Anton O’Donnell and the Clydes “Where Art Thou April”

Independent, 2021

AUK’s Twang Factor winner returns with fleshed-out sound.

Anton O’Donnell won the inaugural AUK Twang Factor competition which gave him the opportunity to record this set which is worth listening to as an example of what was then before we consider what is now.

If that was a bare-bones quite raw acoustic set with nothing more than guitar and harmonica then O’Donnell’s latest offering, the 4 track EP, ‘Where Art Thou April’, is quite different and features a collection of musicians over several continents who bring the project together. O’Donnell cites his influences as blues, country, folk, and rock and roll – which is a pretty broad canvas by anyone’s standards – and touches all AUK bases. Vocally he is described as,

Blessed with a smoky, whiskey-soaked voice redolent of the great soul singers of Stax and Muscle Shoals’.

To be honest, it’s not clear to whom that refers and there is never a shortage of gritty voiced vocalists, then and now. The album features Glaswegian musicians from a number of bands including Awkward Family Portraits, Blue Milk, Al and the Bad Decisions, and Emerald State. There are guest appearances from ex Starship member Phil Bennett and session musician/producer Frank Swart. 

The title track, ‘Where Art Thou April?’, is a pleasant enough rocker, and O’Donnell’s voice suits that particular style well – it’s a big contrast from those acoustic numbers above and it’s a pity that it’s not easy to pick up the lyrics. Given that Americana is surely about lyrics and words it’s surprising how many are shy of sharing them – more’s the pity! ‘We’ll Go Stopping Time’, is a jaunty foot tapper and, ‘You Do Me Right’, has a slinky relaxed feel – both are pleasant but couldn’t be said to be particularly memorable.

These initial tracks give hardly any indication of the excellent sophistication of the fourth offering, ‘Je ne sais Quoi’, which starts with a lovely acoustic guitar, piano, and brushes intro and lopes along with acoustic bass underpinning it all. It’s a joyful bouncy tune and O’Donnell doesn’t try so hard to be the great soul singer – his vocals are better enunciated and the words more intelligible. ‘Hustled to the phone, wrangled to the ground’ – I’m not sure what it means but it sounds great; there’s even some horns in there and a passable French accent. It’s a delight, not easy to describe, but has a great hook and is so different from what has gone before. Even that wordless little vocal improvisation at the end feels like, ‘le mot juste’.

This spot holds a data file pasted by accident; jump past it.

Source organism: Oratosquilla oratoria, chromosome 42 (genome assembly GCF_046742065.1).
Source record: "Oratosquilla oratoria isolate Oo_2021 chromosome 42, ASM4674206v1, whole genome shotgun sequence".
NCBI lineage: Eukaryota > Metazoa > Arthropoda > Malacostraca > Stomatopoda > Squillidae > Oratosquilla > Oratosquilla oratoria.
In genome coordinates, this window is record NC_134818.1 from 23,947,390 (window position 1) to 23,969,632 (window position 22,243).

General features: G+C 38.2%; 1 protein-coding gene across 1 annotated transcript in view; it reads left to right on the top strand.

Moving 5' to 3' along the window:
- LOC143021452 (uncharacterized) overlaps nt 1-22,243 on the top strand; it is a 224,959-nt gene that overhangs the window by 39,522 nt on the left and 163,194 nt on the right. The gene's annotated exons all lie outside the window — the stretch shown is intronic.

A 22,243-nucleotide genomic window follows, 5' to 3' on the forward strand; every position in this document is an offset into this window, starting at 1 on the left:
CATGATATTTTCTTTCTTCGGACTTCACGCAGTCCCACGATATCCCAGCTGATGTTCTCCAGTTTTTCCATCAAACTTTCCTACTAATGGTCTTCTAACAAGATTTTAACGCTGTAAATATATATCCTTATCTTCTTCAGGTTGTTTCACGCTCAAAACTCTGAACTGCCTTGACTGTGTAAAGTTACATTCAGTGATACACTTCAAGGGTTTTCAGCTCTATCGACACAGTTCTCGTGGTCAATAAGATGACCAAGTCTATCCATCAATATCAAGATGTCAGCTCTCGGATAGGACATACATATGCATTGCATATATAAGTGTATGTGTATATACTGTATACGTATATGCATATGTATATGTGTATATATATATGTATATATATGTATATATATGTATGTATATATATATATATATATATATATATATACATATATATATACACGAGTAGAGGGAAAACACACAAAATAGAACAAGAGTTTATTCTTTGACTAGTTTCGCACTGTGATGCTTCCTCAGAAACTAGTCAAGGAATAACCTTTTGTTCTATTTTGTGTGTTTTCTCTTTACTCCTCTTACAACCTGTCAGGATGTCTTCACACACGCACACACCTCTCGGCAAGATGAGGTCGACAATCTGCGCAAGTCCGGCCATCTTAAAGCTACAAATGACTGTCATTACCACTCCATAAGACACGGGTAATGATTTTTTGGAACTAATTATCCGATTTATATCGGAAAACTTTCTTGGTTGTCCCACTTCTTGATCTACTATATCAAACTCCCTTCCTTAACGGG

A brief acquaintance with O’Donnell’s music might suggest an artist in search of a signature musical identity – and this from a reviewer who often decries the fact that many an album seems to entail a dozen or so tracks that are scarcely distinguishable. Whilst O’Donnell does have a distinctive voice, those first tracks could be by any one of a number of artists. ‘Je Ne Sais Quoi’ on the other hand has a wit and imagination that puts it head and shoulders above any of the other three. Word has it that there is a full-length offering due early next year and it will be interesting to see what it brings. Being honest there is a surfeit of mid-tempo guitar-driven rockers on offer – but something like ‘Je Ne Sais Quoi’  is much less common.

Any artist would aspire to, ‘a quality that cannot be described or named easily’, so follow the muse, Mr. O’Donnell.





About Gordon Sharpe 117 Articles
Retired music fan longing to get back to the Lakes and hoping to visit Scotland before much longer - somehow South Cheshire just doesn't cut it. Still seeking the grail in terms of a convincing description of what Americana really is but really enjoying the search. And still wondering when Kenny Rogers will get his just deserts
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